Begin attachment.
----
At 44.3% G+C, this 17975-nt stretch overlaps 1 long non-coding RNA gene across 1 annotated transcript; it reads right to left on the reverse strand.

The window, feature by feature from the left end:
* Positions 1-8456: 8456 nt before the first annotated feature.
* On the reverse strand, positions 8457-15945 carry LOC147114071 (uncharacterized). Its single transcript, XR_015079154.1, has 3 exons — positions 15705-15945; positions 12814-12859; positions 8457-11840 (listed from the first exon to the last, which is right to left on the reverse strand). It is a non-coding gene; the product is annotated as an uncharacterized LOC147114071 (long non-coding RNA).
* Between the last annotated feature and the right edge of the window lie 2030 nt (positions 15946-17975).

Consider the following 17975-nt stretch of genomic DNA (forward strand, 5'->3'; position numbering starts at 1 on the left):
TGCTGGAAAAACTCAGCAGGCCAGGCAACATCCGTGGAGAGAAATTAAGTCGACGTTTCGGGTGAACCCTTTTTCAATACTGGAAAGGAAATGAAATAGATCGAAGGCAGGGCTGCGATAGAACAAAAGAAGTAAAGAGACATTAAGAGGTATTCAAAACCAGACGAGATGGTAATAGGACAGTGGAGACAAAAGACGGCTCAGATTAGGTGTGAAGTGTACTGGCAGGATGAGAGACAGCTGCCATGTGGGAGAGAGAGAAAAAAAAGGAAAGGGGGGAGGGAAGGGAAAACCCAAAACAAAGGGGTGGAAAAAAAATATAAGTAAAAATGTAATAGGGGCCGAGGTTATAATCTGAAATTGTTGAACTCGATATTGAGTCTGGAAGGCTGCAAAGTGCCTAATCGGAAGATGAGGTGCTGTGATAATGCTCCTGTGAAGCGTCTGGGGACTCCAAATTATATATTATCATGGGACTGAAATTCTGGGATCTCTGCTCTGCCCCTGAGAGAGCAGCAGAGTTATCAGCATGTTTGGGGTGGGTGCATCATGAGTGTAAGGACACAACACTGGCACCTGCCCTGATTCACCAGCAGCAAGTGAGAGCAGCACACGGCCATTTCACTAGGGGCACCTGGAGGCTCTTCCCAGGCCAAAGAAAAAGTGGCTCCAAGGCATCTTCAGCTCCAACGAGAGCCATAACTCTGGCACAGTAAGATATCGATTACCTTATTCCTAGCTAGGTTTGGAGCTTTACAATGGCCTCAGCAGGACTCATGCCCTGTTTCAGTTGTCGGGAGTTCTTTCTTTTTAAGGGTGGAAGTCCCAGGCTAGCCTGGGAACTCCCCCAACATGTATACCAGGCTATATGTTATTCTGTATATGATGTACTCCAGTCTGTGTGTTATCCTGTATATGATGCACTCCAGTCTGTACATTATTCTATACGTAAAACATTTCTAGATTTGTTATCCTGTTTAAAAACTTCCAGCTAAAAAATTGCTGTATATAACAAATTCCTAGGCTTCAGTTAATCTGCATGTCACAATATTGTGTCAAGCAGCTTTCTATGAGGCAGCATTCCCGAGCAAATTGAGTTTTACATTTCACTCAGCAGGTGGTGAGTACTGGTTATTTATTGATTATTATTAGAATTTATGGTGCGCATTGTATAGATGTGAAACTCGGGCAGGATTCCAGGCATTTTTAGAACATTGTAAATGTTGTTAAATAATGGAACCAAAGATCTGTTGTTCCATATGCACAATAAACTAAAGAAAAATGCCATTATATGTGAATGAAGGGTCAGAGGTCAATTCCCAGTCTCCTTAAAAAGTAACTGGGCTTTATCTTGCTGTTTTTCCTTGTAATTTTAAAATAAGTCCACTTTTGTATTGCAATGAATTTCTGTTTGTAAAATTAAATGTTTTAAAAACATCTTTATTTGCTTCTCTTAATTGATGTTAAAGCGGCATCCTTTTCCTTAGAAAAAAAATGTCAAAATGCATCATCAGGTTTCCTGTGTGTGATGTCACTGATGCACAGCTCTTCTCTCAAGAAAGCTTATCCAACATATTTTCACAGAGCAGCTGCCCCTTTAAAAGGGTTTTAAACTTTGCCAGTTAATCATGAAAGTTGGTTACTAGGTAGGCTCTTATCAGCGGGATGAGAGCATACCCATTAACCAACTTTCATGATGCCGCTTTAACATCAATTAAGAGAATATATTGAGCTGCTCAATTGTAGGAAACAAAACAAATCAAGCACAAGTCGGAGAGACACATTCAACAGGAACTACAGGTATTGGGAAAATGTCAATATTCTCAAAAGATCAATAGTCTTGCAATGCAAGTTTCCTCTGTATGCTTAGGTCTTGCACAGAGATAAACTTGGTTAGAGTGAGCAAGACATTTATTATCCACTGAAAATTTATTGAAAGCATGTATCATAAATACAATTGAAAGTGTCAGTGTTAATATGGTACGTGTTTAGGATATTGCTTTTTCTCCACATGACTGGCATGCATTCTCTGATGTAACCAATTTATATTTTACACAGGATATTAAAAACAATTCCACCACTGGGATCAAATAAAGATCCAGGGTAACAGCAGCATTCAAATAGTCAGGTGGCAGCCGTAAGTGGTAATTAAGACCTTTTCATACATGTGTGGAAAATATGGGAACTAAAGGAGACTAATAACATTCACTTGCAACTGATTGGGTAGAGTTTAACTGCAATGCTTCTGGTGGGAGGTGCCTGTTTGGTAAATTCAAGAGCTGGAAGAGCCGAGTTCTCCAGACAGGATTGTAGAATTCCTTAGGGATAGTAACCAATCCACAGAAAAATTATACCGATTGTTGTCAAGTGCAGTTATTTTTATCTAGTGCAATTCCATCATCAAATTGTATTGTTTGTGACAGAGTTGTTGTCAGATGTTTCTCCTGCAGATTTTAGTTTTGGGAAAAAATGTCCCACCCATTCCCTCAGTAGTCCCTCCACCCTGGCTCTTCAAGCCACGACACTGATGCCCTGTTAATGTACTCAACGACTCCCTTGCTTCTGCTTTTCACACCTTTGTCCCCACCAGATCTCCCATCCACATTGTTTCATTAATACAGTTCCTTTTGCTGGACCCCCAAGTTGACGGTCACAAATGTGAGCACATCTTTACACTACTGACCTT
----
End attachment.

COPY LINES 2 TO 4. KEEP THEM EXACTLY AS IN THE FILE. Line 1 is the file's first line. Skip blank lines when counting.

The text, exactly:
The window, feature by feature from the left end:
* Positions 1-8456: 8456 nt before the first annotated feature.
* On the reverse strand, positions 8457-15945 carry LOC147114071 (uncharacterized). Its single transcript, XR_015079154.1, has 3 exons — positions 15705-15945; positions 12814-12859; positions 8457-11840 (listed from the first exon to the last, which is right to left on the reverse strand). It is a non-coding gene; the product is annotated as an uncharacterized LOC147114071 (long non-coding RNA).